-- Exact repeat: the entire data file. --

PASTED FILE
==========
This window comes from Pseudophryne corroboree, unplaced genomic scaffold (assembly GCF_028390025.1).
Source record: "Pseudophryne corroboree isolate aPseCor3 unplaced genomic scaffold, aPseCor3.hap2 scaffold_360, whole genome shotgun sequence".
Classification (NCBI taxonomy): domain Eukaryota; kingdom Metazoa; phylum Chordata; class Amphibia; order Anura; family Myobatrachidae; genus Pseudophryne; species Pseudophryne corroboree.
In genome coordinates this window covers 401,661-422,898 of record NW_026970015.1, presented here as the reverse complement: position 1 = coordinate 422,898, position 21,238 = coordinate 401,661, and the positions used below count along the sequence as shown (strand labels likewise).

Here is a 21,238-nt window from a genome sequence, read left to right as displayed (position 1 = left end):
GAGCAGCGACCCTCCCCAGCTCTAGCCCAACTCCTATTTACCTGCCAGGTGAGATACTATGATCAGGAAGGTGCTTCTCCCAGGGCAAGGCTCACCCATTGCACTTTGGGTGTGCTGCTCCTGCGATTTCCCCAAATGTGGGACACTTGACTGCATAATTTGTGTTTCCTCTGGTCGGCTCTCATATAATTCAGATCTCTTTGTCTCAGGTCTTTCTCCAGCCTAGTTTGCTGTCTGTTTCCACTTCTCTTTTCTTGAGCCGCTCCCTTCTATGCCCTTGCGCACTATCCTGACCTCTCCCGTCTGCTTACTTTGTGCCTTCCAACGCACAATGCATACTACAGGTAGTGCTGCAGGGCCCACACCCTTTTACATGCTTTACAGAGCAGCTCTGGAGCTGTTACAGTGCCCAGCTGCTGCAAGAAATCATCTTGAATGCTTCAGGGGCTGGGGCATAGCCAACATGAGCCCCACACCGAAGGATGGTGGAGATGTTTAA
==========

This window comes from Pseudophryne corroboree, unplaced genomic scaffold (assembly GCF_028390025.1).
Source record: "Pseudophryne corroboree isolate aPseCor3 unplaced genomic scaffold, aPseCor3.hap2 scaffold_360, whole genome shotgun sequence".
Classification (NCBI taxonomy): domain Eukaryota; kingdom Metazoa; phylum Chordata; class Amphibia; order Anura; family Myobatrachidae; genus Pseudophryne; species Pseudophryne corroboree.
In genome coordinates this window covers 401,661-422,898 of record NW_026970015.1, presented here as the reverse complement: position 1 = coordinate 422,898, position 21,238 = coordinate 401,661, and the positions used below count along the sequence as shown (strand labels likewise).

Here is a 21,238-nt window from a genome sequence, read left to right as displayed (position 1 = left end):
GAGCAGCGACCCTCCCCAGCTCTAGCCCAACTCCTATTTACCTGCCAGGTGAGATACTATGATCAGGAAGGTGCTTCTCCCAGGGCAAGGCTCACCCATTGCACTTTGGGTGTGCTGCTCCTGCGATTTCCCCAAATGTGGGACACTTGACTGCATAATTTGTGTTTCCTCTGGTCGGCTCTCATATAATTCAGATCTCTTTGTCTCAGGTCTTTCTCCAGCCTAGTTTGCTGTCTGTTTCCACTTCTCTTTTCTTGAGCCGCTCCCTTCTATGCCCTTGCGCACTATCCTGACCTCTCCCGTCTGCTTACTTTGTGCCTTCCAACGCACAATGCATACTACAGGTAGTGCTGCAGGGCCCACACCCTTTTACATGCTTTACAGAGCAGCTCTGGAGCTGTTACAGTGCCCAGCTGCTGCAAGAAATCATCTTGAATGCTTCAGGGGCTGGGGCATAGCCAACATGAGCCCCACACCGAAGGATGGTGGAGATGTTTAA